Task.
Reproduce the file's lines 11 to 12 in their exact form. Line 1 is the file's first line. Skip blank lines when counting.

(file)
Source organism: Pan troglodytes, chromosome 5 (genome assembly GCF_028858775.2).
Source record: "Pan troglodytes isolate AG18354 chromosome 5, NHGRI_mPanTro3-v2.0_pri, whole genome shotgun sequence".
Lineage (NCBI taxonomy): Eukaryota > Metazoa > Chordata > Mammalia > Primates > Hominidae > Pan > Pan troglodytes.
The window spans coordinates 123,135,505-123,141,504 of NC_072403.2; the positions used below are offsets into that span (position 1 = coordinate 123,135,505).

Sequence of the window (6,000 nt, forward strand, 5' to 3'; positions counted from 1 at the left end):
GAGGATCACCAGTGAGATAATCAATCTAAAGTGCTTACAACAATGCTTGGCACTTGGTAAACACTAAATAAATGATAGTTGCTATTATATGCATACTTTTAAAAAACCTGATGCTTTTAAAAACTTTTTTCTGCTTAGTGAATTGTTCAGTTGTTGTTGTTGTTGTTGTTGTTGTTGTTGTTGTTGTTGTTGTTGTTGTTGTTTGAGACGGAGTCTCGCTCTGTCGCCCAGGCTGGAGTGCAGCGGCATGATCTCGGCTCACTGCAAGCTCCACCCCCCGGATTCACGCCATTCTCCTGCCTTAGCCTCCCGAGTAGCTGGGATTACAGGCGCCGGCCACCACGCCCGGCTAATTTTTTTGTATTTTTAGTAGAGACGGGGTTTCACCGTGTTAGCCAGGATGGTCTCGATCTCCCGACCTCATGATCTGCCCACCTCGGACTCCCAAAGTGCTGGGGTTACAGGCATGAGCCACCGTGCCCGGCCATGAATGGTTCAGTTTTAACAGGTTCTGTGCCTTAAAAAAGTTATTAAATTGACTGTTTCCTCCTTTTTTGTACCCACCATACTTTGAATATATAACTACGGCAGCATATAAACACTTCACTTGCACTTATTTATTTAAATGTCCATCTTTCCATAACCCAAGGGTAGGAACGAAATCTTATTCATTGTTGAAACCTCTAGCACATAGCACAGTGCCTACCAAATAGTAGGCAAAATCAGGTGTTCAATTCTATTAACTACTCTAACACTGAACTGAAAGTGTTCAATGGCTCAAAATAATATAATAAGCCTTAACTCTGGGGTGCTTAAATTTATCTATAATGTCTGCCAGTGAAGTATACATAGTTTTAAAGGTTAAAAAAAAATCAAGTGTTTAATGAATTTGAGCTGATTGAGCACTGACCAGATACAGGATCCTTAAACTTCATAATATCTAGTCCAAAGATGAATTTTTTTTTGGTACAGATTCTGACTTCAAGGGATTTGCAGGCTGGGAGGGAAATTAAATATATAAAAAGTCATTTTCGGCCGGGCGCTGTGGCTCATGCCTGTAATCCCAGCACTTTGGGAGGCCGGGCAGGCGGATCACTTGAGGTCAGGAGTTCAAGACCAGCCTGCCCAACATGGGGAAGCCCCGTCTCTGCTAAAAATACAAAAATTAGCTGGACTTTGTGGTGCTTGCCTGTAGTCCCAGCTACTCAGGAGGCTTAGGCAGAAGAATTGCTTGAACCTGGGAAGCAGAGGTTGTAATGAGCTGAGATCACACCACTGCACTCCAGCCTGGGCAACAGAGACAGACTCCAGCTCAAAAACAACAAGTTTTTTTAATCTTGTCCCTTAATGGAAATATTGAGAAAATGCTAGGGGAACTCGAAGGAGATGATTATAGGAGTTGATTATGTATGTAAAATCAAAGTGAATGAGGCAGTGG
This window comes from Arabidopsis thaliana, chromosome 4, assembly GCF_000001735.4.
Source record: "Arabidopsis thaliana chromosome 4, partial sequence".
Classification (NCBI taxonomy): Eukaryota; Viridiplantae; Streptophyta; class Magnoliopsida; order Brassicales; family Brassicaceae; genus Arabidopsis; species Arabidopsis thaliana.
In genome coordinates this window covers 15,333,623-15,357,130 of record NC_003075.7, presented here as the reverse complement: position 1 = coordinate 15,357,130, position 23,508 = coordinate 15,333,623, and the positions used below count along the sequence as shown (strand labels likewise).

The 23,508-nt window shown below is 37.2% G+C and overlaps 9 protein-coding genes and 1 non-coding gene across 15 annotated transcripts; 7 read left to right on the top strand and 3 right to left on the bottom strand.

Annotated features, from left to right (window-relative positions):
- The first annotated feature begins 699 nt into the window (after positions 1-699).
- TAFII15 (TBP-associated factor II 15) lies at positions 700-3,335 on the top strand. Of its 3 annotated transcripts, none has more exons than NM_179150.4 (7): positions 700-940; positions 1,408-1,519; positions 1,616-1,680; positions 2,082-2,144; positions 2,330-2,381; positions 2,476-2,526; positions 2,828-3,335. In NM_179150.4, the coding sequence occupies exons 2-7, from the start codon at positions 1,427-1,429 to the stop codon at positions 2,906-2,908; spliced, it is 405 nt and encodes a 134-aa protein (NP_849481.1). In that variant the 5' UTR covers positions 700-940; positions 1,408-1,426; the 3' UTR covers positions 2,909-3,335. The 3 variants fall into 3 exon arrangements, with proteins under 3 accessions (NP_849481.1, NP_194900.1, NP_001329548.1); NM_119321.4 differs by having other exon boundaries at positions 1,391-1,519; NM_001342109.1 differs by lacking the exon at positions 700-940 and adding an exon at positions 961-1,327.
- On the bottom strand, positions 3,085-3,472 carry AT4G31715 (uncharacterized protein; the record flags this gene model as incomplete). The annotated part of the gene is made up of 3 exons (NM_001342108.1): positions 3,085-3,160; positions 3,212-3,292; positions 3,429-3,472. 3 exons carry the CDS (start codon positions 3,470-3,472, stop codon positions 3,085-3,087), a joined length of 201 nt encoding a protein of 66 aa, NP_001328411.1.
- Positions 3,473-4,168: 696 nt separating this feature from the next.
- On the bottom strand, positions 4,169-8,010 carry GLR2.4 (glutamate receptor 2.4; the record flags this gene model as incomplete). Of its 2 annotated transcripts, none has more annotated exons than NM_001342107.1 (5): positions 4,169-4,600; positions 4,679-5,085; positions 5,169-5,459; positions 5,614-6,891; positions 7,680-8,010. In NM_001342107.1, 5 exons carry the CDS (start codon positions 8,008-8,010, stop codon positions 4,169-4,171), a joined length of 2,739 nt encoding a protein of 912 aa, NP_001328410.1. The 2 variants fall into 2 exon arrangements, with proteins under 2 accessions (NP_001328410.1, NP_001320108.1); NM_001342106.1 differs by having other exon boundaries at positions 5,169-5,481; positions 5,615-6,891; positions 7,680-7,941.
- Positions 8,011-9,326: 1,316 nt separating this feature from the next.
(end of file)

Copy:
The 23,508-nt window shown below is 37.2% G+C and overlaps 9 protein-coding genes and 1 non-coding gene across 15 annotated transcripts; 7 read left to right on the top strand and 3 right to left on the bottom strand.

Annotated features, from left to right (window-relative positions):